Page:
The Power of Mother Nature

It is sometimes overwhelming to live in these days. We, the people of the United States, have experienced, sometimes up close and personal, tragedies that seem to keep on coming!

Untitled 1All tropical cyclones in the 2017 Atlantic hurricane season. Orange indicates Category 4 (130–156 mph; 209–251 km/h); Red indicates Category 5 (≥157 mph; ≥252 km/).
In August of 2004, I lived in Orlando, Florida. I remember hearing in the news about Hurricane Charlie but I didn’t pay much attention. We Floridians are used to these “inconvenient weather events”. However this storm was different. When we heard that it was coming through Punta Gorda and heading right for us, we took the extraordinary measure of boarding up our rectory windows, shopping for storm necessities and then just waiting for it to hit us.

As I waited nervously in the parlor of our rectory with another priest, we watched the news on television, describing the total devastation at Punto Gorda, Florida, hearing that the seaside church was wiped right off its concrete floor – a total loss. 

It was so unreal; we still had our electricity and eerily waited, watching the weather channel describing that Hurricane Charley was delivering gusts up to 130 miles an hour. And it was heading directly for Orlando. We were warned that the eye was perhaps going to travel up route I-4, right through the city, just a few miles from us.

Untitled 2A road in the Roseau area, Dominica, is littered with debris from Hurricane Maria.
Then the wind came, and occasionally I glanced toward the picture windows that were now covered with plywood sheets. As violent gusts whipped around us, I remarked to my housemate that the windows were actually bowing in! Could they hold the stress? Well, they did but eventually we lost power that night and that lasted for eight long days.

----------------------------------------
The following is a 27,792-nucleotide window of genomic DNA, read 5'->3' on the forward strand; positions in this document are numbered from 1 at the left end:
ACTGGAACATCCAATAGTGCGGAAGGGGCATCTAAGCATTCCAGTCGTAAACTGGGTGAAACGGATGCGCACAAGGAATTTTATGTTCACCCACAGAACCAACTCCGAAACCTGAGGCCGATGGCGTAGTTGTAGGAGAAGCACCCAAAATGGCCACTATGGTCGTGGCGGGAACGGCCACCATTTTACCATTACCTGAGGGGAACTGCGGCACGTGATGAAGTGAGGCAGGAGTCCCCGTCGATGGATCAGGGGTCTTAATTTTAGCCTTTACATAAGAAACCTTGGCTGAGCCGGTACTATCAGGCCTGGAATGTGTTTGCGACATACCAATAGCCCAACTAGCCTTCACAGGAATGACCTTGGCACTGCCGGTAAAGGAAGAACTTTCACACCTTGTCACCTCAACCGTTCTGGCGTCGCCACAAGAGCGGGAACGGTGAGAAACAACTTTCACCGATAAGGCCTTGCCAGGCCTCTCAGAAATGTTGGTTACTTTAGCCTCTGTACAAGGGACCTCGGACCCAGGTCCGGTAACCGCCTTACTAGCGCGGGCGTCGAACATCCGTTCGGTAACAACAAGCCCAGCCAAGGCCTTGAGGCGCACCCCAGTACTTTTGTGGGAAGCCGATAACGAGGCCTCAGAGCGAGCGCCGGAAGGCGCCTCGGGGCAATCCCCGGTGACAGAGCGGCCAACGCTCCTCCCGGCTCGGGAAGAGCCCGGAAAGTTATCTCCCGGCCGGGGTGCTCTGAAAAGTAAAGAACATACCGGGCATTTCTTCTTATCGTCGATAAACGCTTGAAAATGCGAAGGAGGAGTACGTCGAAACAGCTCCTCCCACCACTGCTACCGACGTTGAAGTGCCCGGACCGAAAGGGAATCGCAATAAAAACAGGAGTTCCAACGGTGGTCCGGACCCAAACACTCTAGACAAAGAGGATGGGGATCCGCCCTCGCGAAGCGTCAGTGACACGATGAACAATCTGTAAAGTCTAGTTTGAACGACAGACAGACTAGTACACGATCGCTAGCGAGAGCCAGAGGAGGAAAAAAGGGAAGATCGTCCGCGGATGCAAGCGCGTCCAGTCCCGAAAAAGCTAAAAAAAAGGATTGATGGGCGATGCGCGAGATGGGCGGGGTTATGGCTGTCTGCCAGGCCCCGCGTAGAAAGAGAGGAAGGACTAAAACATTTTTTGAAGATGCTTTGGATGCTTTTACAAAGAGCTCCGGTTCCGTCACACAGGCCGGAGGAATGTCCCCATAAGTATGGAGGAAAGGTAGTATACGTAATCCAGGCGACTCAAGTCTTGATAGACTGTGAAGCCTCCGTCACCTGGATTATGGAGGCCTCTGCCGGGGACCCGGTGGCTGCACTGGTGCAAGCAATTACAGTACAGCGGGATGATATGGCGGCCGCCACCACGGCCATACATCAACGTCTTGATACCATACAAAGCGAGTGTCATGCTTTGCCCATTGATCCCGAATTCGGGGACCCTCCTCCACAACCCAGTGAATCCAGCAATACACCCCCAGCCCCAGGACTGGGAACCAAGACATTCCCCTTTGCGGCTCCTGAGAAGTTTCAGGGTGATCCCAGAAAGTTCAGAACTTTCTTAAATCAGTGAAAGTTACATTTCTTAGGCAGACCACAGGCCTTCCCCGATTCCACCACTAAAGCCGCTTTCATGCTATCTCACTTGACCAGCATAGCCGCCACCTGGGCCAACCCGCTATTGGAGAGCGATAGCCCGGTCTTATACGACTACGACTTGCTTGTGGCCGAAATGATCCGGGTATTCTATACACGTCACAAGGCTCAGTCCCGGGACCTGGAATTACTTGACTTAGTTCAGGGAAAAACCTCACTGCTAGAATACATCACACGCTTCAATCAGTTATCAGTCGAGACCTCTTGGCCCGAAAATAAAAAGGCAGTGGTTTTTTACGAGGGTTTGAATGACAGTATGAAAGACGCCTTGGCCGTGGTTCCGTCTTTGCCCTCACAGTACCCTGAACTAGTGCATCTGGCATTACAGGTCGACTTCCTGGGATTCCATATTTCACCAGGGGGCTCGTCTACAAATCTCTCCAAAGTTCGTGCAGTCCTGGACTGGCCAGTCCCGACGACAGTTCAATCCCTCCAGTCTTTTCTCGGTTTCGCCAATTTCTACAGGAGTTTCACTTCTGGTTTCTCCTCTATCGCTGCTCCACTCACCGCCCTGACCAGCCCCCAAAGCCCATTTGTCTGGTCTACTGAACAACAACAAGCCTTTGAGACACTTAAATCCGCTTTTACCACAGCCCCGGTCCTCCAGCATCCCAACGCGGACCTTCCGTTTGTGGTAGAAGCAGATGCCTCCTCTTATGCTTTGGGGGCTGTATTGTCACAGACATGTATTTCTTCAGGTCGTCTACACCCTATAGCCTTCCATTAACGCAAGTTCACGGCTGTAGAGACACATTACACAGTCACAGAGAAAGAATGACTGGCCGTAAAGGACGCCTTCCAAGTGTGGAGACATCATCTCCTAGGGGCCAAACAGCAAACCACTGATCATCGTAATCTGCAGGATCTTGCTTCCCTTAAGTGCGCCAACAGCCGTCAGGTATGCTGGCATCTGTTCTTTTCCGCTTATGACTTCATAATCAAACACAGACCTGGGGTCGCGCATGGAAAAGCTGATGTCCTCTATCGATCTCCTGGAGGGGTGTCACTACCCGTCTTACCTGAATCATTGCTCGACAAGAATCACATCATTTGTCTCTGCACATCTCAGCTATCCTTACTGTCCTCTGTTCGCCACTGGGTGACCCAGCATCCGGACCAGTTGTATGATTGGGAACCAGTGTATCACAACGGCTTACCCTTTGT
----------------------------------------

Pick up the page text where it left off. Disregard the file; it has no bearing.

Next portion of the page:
Yet we were some of the truly lucky ones. Many of our parishioners lost their power and, as is usual in Florida with its mere one or two feet of earth, above a solid base of sand, we reasonably expected that our 130 trees on our property would suffer damage but we had no idea how bad it would be.

Some of our neighbors and parishioners lost a vehicle or even a part of their house due to giant trees falling everywhere. One family with their five children heard the wind and thankfully rushed into a closet for safety. Thanks be to God, they were safe but their truck was demolished and their house and property were a mess.

Untitled 3Hurricane Harvey near the coast of Texas at peak intensity late on August 25, 2017.
On our part, after the storm passed through, our property looked like a giant backhoe has run its course. Our buildings were fine but we lost 113 of our 130 trees.

And adding to this experience, we had two more hurricanes in rapid succession – not as bad – bringing us more excitement and damage than anyone could reasonably expect. After the third storm in six weeks, we are all absolutely exhausted.

When I hear about and see the monstrous destruction on the Caribbean Islands as well as the tragedies that have happened in Texas and Florida, and the earthquake’s destruction in Mexico City, my heart goes out to them. We in Orlando were fortunate but we will never be the same. Just hearing the word, “hurricane, brings back feelings of fear and visions of unexpected destruction.

Having thankfully moved back to Massachusetts, I expect some storms but not with disastrous magnitude but we never really know for sure. Mother Nature, no doubt, may have more surprises up her sleeve.

My faith-community in Orlando and our other friends and neighbors reached out to others in their need. The generosity of the human spirit, pardon the pun, just “blows me way.” The words of the marriage vows mention that love can help us in all the experiences of life, “for richer and for poorer, in sickness and heath, until death do us part”. By the grace of God, may the last part not happen too soon.

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